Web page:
A spokesperson for Airbnb said: “We have long supported discussions on clear rules that recognise the diverse needs of communities across Scotland and those families that rely on tourism.

“Visitors who use Airbnb boost the Scottish economy by almost £1.5 million a day and almost half of hosts say they rely on the additional income. We want to continue working with everyone to secure clear rules that work for everyone.”

The Scottish Government stressed it was reflecting on possible changes to the planning bill. “This bill must lead to an improved, effective planning system,” said a government spokesperson.

“We are working with stakeholders to return the bill to its aims of securing inclusive economic growth, delivering development and empowering communities. We are lodging amendments in the Scottish Parliament which seek to do that.”

The spokesperson added: “We also understand the pressure in some parts of Scotland for new controls over short-term letting of residential properties and believe there is a case to take action. As such, we have published a consultation paper on the appropriate regulatory arrangements for short-term lets and welcome views.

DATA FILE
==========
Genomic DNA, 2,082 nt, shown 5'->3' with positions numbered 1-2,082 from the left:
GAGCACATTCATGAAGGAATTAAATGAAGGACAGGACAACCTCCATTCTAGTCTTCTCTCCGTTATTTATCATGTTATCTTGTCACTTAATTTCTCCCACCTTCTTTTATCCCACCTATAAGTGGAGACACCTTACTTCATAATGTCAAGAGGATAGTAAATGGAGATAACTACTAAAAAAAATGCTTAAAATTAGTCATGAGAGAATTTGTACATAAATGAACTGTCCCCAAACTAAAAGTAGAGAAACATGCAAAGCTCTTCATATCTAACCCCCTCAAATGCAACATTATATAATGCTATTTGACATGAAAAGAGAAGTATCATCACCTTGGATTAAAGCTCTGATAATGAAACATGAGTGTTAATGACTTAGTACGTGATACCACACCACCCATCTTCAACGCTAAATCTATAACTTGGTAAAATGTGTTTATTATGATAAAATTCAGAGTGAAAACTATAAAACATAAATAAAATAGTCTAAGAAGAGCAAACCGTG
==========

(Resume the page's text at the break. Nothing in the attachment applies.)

“In the meantime we are committed to working with local authorities to allow them to balance the unique needs of their communities with wider economic and tourism interests.”

A spokesperson for the Scottish Conservatives said: “Diligent MSPs meet with all kinds of organisations, businesses and community groups – it’s part of the job. If Andy Wightman doesn’t realise this, it explains why he’s been such an inept MSP.”

1 comment
  1. These foreign internet giants such as Airbnb and TripAdvisor are entirely reliant on the holidaymaker being too lazy to track down accommodation by traditional methods, and so take their parasitic cut of the Scottish tourism cake, without making any positive contribution.
    Any claim that they are adding value to the local economy is just completely flawed. Do they and the politicians seriously think people only choose to stay in Scotland because they were able to book accommodation through them?